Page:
Words by Jordan Rapaport
“What is music if not jazz?”, muses Parquet Courts co-frontman Austin Brown during a riff of stage banter. An oddly fitting question for a punk-leaning rock band who’s playful color palette allows them to decorate the sonic spectrum with the acuteness of a Pollock painting. For their NYC homecoming, the band chose to put on three-part experiential concert series – Land, Sea, and Air - which takes listeners to the corresponding environments. The first installment (Land) grounded them to Public Arts – the posh basement venue of Manhattan’s luxurious Public Hotel.
The show was kicked off by Flexi, an impressive new addition to the NYC circuit. While this gig precedes their release of any recorded music, their razor sharp songs cut through the room with the speed and power of a group who is eager to leave their mark. Drawing from a basket of post-punk tones, Flexi ripped through their high-energy, higher-control set with little room for downtime. The simple, yet original, harmonies between the guitar and bass create a wonderfully evil playing field for the guttural-growls from the side of the frontman’s mouth. With everything dressed in a mixture of spring verb and slapback delay, the newcomers were able to put on a fiery and unique set, while still paying homage to an array influences that kept their proximity close to the headliner. While they’ve yet to find their conversation style with the crowd, I was lucky enough to hear the vocalist/guitarist candidly remark to an individual in the front, “Are we new? Yeah this is our second show”.
By the time Parquet Courts had made their way to the stage, the room and anticipation levels had reached capacity. The band dove straight in with “Total Football”, the anthemic first-track off their new album, Wide Awake. The overdriven guitars seethed through the mix, with the distinct recognizability of that tube-amp warmth introduced by the 70’s and 80’s bands who set the parameters for the genre. Alternating between A. Savage’s in-your-face yelling on songs like, “Almost Had to Start a Fight/In and Out of Patience”, and Brown’s deadpan delivery on “Before the Water Gets Too High”, the band manages to put forth a set that is undeniably familiar, but impossible to put your finger on for more than one song. That’s because their laissez-faire approach to music is less obvious in their stylistic conditionalities, but moreso in their ethos.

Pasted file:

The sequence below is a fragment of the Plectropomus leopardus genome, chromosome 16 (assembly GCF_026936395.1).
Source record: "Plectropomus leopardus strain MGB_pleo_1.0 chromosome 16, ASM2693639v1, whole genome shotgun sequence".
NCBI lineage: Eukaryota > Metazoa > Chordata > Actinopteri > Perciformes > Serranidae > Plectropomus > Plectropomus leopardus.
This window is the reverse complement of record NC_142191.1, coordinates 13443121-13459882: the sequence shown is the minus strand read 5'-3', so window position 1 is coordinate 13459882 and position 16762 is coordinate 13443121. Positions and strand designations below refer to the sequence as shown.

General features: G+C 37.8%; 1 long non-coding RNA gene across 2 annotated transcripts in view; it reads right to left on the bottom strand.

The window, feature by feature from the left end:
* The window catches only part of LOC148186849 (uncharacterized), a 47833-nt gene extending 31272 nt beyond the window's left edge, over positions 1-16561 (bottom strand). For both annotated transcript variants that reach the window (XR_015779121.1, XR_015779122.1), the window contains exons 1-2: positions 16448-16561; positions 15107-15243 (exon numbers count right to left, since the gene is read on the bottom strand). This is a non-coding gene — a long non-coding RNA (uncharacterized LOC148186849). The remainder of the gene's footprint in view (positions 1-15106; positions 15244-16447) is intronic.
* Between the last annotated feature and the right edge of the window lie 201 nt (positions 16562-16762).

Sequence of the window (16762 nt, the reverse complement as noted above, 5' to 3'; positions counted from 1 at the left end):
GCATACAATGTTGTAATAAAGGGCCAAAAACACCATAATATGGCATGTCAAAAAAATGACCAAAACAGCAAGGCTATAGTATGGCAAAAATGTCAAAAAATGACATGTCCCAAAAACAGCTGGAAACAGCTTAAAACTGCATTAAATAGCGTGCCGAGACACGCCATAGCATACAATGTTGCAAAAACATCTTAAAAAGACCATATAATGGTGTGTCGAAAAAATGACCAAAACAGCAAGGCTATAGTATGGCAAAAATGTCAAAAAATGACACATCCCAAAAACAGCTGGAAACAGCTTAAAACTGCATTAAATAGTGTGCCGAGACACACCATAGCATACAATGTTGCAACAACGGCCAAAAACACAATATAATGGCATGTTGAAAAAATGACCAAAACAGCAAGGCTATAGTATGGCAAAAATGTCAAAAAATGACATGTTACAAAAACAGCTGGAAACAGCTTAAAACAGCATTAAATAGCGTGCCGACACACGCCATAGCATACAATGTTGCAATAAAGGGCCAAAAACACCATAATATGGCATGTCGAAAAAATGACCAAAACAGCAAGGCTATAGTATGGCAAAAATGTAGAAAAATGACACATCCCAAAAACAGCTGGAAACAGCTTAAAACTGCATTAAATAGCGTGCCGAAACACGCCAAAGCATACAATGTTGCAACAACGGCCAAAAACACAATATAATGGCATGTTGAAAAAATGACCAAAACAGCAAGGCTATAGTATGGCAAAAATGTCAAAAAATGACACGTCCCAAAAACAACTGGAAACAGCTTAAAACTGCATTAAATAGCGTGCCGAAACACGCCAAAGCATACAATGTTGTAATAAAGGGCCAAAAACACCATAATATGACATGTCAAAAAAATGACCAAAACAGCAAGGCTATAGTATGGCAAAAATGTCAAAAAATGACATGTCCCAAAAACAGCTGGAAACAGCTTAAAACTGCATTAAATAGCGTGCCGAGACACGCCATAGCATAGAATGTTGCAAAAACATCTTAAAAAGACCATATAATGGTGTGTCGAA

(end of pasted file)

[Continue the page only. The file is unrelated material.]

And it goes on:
That spirit is exactly what allows them to fly through a song that questions our “perceived autonomy” at a speed of 165 BPM (“Normalization”), drown their guitars in reverb for a humorous love song driven by musical analogies (“Mardis Gras Beads”), swap the guitar out for a dysfunctional Omnichord (“Before the Water Gets Too High”), or have Brown and bassist Sean Yeaton spend four minutes between songs poorly attempting to quote the housekeeping scene from Tommy Boy in reference to the irony of a punk band playing in a boutique-hotel. By the fourth song, of what what would become a more than hour long set (in true defiance of punk tradition), the room had erupted into a smiling dance-pit/mosh-party during their ironically-charged “Freebird II”.
Parquet Courts steers their music in the direction that makes most sense for them. If that means bringing “world-renowned” percussionist “Diego” to the stage to keep time on the cowbell for the dance-tinge titled track “Wide Awake”, than so be it. If that means riding the wave of an art-rock jam sesh for seemingly ten-minutes, than so be it. Or if that means Brown lighting a cigarette mid-performance, and answering the question of, “Can we smoke in here?” with, “Of course you can! The only places you can’t smoke are underwater and maybe space” – than so be it.